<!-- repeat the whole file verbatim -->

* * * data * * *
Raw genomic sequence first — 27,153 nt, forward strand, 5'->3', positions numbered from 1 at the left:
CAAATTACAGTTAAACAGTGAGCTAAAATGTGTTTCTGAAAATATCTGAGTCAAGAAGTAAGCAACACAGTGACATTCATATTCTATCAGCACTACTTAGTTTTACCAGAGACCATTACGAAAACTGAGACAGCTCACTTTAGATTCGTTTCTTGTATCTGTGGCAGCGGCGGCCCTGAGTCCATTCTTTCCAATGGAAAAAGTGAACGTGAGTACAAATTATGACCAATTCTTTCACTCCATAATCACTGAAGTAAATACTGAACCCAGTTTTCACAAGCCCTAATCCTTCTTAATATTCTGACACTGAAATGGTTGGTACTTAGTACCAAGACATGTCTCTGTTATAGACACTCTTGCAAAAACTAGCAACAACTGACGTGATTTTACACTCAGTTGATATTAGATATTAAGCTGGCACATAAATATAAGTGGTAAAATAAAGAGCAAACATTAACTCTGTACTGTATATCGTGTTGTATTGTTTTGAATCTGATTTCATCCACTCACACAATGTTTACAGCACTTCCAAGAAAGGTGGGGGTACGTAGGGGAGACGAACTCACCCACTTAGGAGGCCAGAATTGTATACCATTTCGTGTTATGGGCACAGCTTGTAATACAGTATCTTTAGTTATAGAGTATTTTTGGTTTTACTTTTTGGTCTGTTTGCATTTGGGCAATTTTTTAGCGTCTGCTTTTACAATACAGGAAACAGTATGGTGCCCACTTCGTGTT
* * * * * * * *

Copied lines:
Raw genomic sequence first — 27,153 nt, forward strand, 5'->3', positions numbered from 1 at the left:
CAAATTACAGTTAAACAGTGAGCTAAAATGTGTTTCTGAAAATATCTGAGTCAAGAAGTAAGCAACACAGTGACATTCATATTCTATCAGCACTACTTAGTTTTACCAGAGACCATTACGAAAACTGAGACAGCTCACTTTAGATTCGTTTCTTGTATCTGTGGCAGCGGCGGCCCTGAGTCCATTCTTTCCAATGGAAAAAGTGAACGTGAGTACAAATTATGACCAATTCTTTCACTCCATAATCACTGAAGTAAATACTGAACCCAGTTTTCACAAGCCCTAATCCTTCTTAATATTCTGACACTGAAATGGTTGGTACTTAGTACCAAGACATGTCTCTGTTATAGACACTCTTGCAAAAACTAGCAACAACTGACGTGATTTTACACTCAGTTGATATTAGATATTAAGCTGGCACATAAATATAAGTGGTAAAATAAAGAGCAAACATTAACTCTGTACTGTATATCGTGTTGTATTGTTTTGAATCTGATTTCATCCACTCACACAATGTTTACAGCACTTCCAAGAAAGGTGGGGGTACGTAGGGGAGACGAACTCACCCACTTAGGAGGCCAGAATTGTATACCATTTCGTGTTATGGGCACAGCTTGTAATACAGTATCTTTAGTTATAGAGTATTTTTGGTTTTACTTTTTGGTCTGTTTGCATTTGGGCAATTTTTTAGCGTCTGCTTTTACAATACAGGAAACAGTATGGTGCCCACTTCGTGTT